• Fate/Grand Order: Throughout the Camelot story chapter, Chaldea has been fighting alongside Sir Bedivere, the only Servant among the Knights of the Round Table to defy the orders of Altria, who in this singularity has evolved into a Divine Spirit as the result of overusing her holy lance. However, Bedivere possesses several abilities that he never had in myth, such as the shining silver artifical arm Airgetlam, which originally belonged to the Celtic god Nuada. At the very end, Bedivere approaches Altria and reveals that his arm was actually a disguised Excalibur. At the same time, the members of Chaldea discover that Bedivere was never a Servant in the first place; he came from an alternate timeline where he failed to throw Excalibur into the lake upon his king's death, and he was so haunted by it that he spent the next 1500 years (thanks to Excalibur prolonging his life) trying to track down her spirit and return it to her. But after all that time, his soul was strained to the breaking point, and every use of his Noble Phantasm made it worse, so that when he returned the sword, his life ended on the spot and his soul underwent a Cessation of Existence. Despite this, the Throne of Heroes made a record of his journey and turned him into a Heroic Spirit, then allowed him to be reunited with Chaldea as a proper Servant.
  • Haunt the House: Inverted. The Pharaoh ghost in Terrortown looks like he was just as human in life as the other ghosts, but because he's initially trapped in a sarcophagus, we don't see what he looks like until he becomes a ghost... until we see the family photo at the end, which reveals that he was actually a cat.
  • In The Legend of Zelda: Ocarina of Time, Link grew up among the elf-like Kokiri and was believed by himself and the Kokiri themselves to be one of them, but eventually learns that he is a member of the human Hylian race.
  • A subdued version appears in Metal Gear Rising: Revengeance: all of the enemies Raiden fights throughout the game are cyborgs who, like himself, are practically entirely mechanical except for their brain. When he finally defeats Jetstream Sam, however, he discovers that his rival had virtually no cybernetic enhancements whatsoever. This is particularly prominent in the Japanese version of the game, where cyborgs bleed white artificial blood, but Sam bled red.
  • This is the big twist behind the Shades in NieR, though the backstory for it is rather complicated. The events of Drakengard's weirdest ending introduced a Mystical Plague to Earth that forced humans to separate their souls from their bodies and store them until an army of Artificial Humans cleaned up the planet. Unfortunately, these Replicants developed sentience, forgot their origins after completing their mission, and built their own civilization in the world's ruins. By the time of the game, the Replicants are slowly dying out due to complications like the Black Scrawl disease, while the humans' Shades have started going insane without their bodies, with many devolving into ravening shadow monsters. There was a plan to put things right and reunite the Shades with their Replicants, but by the end of the game, Nier kind of kills it.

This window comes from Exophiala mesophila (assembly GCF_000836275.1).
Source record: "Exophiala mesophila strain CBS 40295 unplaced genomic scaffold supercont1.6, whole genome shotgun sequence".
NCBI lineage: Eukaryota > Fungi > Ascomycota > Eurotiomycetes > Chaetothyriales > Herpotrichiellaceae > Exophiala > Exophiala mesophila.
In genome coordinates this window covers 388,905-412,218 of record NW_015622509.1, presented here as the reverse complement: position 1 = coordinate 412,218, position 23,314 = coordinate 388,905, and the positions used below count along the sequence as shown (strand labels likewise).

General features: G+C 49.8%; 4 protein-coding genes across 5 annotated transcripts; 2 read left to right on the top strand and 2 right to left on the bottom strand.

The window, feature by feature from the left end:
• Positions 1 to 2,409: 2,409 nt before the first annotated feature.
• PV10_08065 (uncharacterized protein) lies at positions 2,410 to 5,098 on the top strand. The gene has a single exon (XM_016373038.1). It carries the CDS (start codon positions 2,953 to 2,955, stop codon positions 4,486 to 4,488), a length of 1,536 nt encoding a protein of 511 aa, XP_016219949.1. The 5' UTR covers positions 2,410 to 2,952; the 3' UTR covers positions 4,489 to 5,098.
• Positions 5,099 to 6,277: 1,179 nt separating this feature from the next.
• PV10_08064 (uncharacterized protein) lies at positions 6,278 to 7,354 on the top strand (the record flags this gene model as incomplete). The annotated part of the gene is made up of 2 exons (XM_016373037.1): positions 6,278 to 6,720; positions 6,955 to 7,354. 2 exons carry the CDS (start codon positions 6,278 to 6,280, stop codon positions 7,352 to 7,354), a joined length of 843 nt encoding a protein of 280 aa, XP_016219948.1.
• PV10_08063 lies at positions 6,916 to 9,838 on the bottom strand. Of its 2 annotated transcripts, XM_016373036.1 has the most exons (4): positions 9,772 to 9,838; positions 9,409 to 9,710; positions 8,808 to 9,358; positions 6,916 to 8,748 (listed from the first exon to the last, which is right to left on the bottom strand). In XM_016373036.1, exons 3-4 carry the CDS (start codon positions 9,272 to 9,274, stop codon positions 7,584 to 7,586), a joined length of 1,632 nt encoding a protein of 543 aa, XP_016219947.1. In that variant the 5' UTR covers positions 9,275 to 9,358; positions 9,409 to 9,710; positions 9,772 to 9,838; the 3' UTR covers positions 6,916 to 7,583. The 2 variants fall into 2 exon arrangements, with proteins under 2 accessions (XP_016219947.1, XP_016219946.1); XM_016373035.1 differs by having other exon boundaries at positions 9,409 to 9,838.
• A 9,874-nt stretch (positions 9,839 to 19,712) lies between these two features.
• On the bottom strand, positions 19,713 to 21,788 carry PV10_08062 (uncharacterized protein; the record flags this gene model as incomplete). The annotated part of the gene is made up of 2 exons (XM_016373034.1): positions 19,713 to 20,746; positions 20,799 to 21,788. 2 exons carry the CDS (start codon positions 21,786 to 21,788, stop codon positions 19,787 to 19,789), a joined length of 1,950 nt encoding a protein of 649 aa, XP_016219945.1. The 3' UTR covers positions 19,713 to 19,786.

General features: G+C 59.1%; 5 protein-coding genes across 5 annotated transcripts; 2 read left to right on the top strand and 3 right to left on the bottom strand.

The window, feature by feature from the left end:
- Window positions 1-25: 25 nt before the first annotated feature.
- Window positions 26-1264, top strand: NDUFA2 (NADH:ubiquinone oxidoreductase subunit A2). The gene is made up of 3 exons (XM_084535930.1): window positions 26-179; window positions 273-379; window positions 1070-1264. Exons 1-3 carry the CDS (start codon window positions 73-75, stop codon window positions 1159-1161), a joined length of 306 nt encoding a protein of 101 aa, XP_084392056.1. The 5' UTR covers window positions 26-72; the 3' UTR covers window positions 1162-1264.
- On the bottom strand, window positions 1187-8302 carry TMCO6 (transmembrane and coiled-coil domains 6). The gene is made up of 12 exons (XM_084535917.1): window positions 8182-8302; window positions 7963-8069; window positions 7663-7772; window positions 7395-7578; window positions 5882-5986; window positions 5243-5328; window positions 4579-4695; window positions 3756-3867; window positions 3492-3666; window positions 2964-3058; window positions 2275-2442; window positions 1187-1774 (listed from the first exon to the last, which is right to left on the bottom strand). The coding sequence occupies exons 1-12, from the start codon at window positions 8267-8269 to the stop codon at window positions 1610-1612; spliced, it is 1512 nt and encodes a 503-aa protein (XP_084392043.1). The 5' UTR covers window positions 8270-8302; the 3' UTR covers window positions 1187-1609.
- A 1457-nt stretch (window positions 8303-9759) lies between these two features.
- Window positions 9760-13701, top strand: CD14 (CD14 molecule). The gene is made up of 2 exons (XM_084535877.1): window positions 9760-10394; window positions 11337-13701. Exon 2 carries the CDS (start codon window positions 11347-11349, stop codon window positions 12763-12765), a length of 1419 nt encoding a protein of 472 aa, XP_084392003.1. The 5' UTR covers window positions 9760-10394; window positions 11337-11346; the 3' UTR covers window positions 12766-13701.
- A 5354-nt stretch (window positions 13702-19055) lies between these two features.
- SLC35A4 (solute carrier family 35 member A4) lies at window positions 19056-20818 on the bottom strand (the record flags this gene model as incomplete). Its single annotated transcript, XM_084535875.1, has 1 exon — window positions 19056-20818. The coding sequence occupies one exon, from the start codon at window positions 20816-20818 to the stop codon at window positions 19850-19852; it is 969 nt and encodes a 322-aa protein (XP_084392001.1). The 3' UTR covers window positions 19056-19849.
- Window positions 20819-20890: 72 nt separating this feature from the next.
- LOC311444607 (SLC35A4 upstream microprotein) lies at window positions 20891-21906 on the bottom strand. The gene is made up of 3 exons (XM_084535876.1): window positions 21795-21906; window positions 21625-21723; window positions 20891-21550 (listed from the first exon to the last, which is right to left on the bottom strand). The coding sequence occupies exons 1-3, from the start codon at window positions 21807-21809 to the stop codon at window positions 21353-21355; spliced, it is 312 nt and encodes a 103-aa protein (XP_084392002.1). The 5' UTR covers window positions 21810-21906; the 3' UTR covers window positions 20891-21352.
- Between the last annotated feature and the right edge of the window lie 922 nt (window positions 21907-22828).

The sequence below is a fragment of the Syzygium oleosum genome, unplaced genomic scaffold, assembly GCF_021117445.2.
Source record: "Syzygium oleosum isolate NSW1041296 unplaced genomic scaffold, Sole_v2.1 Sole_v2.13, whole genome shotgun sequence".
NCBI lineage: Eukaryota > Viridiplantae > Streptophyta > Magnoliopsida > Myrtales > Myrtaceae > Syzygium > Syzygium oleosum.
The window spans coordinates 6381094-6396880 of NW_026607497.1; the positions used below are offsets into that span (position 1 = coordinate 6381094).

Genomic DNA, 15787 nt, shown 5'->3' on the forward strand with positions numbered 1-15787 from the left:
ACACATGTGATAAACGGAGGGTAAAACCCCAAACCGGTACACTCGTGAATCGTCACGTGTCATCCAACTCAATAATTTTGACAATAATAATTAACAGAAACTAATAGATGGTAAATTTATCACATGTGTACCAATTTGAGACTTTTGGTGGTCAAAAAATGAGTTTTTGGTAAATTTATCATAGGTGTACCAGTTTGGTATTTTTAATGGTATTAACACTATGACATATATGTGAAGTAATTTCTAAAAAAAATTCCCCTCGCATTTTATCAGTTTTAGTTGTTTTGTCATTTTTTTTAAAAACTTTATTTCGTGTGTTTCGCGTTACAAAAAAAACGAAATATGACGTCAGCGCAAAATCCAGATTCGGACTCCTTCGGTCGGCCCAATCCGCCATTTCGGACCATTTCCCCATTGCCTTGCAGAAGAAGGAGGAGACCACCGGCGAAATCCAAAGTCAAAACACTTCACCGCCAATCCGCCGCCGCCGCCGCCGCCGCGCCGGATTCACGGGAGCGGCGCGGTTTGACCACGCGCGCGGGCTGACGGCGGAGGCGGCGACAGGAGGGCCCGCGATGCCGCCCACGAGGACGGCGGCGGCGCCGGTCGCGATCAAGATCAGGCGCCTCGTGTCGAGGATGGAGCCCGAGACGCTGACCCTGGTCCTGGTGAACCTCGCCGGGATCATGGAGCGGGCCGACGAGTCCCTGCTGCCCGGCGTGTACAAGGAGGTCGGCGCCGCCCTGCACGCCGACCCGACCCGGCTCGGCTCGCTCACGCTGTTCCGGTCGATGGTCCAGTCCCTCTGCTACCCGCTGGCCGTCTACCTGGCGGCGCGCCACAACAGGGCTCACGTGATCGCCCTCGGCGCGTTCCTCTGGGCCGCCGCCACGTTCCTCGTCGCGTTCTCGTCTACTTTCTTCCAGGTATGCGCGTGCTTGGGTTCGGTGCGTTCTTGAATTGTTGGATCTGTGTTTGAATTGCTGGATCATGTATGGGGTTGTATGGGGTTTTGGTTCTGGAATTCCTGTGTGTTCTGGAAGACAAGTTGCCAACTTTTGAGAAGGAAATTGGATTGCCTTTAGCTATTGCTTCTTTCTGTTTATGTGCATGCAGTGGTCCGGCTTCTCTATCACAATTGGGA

• In the end of Phantasy Star II, the creators of Mother Brain are revealed to be an alien race who were planning to conquer the planets of the Algol system. Their homeworld? Earth.

  • "Tengu" of El Goonish Shive is an eight-foot-tall flying monster. Diane refuses to use pronouns other than "it" to refer to him, but Nanase insists that "him" is the correct pronoun, not out of respect, but because he's a human abusing his magic powers.

    Western Animation 
  • In the pilot episode of Bonkers, Lucky gets into a scuffle with the defeated Toon villain named the Collector and pulls off one of his gloves, revealing that he has five fingers. Since Toons in this series all have Four-Fingered Hands, this clues in everyone — including the Collector's own unaware Toon henchmen — that he is not a Toon. Lucky pulls off his mask, revealing that the Collector is indeed human. Disturbingly enough, the Collector keeps insisting that he's a Toon afterward.
  • The protagonists of Code Lyoko, including Aelita herself, spent the first two seasons thinking that she was an AI, but the end of the second season reveals that she's not only human, but the daughter of Franz Hopper, the creator of Lyoko.
  • Futurama: Leela is a cyclops woman who claims to be an alien and has been trying for years to find her home planet, but she's wrong. She is actually a mutant born from mutated human sewer dwellers on Earth, who gave her up and attached an adoption letter written in alien language as a way to give her a better life.
  • In Over the Garden Wall, Beatrice only reveals halfway through the series that she's a human transformed into a bluebird, and that the reason she's going to Adelaide is to turn herself and her family back.
  • The second season of The Owl House reveals that Emperor Belos, a powerful witch who rules over the Boiling Isles with an iron fist, is actually Philip Wittebane, a human witch hunter from 17th-century Earth. Subverted with The Golden Guard/Hunter, as he's more or less of an Artificial Human who was modeled after Philip's brother to resemble a typical witch.
  • With the occasional exception, pretty much every last Scooby-Doo villain is actually a human criminal pretending to be a monster or supernatural creature — and they would've gotten away with it too, if it wasn't for those meddling kids.
  • Near the end of the final season of Star vs. the Forces of Evil, it's discovered that the original Mewman settlers were actually humans that came to Mewni from Earth, traveling through the Realm of Magic. Since the Realm of Magic causes amnesia, they forgot their origins, and when Glossaryck came to them and gave the Magic Wand to the woman who would become the first queen of the Butterfly dynasty, he called them Mewmans.
  • Teenage Mutant Ninja Turtles (2003) has two examples:
    • The green creature that plays a prominent role in a Breather Episode from season 1 later turns out to be a human, mutated by Ancient Astronauts known as the Y'Lyntians.
    • T9581 from "Dragon's Brew" is revealed at the end to be a former marine, who Agent Bishop turned into a monster as part of his experiments.
  • Dr. Victor Falco of Teenage Mutant Ninja Turtles (2012) says that his partner, with whom he was experimenting with mutagen and psychic powers on a chimpanzee, was captured by the Kraang. He's lying: Falco actually forcibly experimented on his partner and mutated his partner into said chimpanzee. The poor guy took a couple of seasons to get his intelligence back, and still looks like a chimp.